For many immigrants living in the United States having a legal permanent resident status may not necessarily give them a lot of comfort. This is because more and more, legal residents are facing deportation for minor crimes. In 1988, the Anti-Drug Abuse Act was enacted. The law specified that any immigrant who was convicted of an aggravated felony would be deported and prevented from coming back to the U.S. for a period of 20 years. At that time only serious crimes like drug trafficking and murder were considered aggravated felonies, but since then a whole slew of crimes have been redefined as fitting into that category including perjury, obstruction of justice and counterfeiting.
One immigrant from Haiti who become a legal permanent resident knows all about how a minor crime can get someone like himself deported. During a routine traffic stop about a decade ago, he panicked when the officer asked him to sign the speeding ticket. Because he had not paid a previous ticket, his license had been suspended. He was worried about getting in trouble for driving on a suspended license, so he signed his cousin’s name on the ticket, but felt so guilty about it that he told the officer right then and there. Although he confessed, he was charged with forgery. He did not have to go to prison and has not had trouble with the law since then.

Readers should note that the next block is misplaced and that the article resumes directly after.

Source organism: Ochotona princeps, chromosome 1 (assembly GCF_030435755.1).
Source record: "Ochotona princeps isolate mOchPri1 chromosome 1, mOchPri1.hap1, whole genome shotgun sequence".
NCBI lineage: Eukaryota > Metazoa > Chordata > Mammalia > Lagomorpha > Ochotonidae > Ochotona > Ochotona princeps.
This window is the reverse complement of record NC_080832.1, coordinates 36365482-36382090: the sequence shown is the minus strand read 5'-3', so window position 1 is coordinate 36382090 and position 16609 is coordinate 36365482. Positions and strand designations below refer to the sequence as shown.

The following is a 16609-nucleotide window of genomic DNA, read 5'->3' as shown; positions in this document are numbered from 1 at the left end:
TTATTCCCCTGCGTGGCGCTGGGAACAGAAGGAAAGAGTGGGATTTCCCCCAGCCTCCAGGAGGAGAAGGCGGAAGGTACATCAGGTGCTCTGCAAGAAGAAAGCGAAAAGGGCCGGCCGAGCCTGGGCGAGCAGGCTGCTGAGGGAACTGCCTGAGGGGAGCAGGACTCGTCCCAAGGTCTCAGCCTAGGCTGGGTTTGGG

The man was disembarking from a cruise recently when he was stopped by immigration officers who took him to a building nearby. He was forced to hand over his green card and passport. His case will go to trial in February.
This man would be well advised to consult with an immigration attorney prior to his court date. Doing so may enable him to stay in the country with his wife and children.
Source: The Atlantic, “Why Are Immigrants Being Deported for Minor Crimes?” Steve Patrick Ercolani, Nov. 20, 2013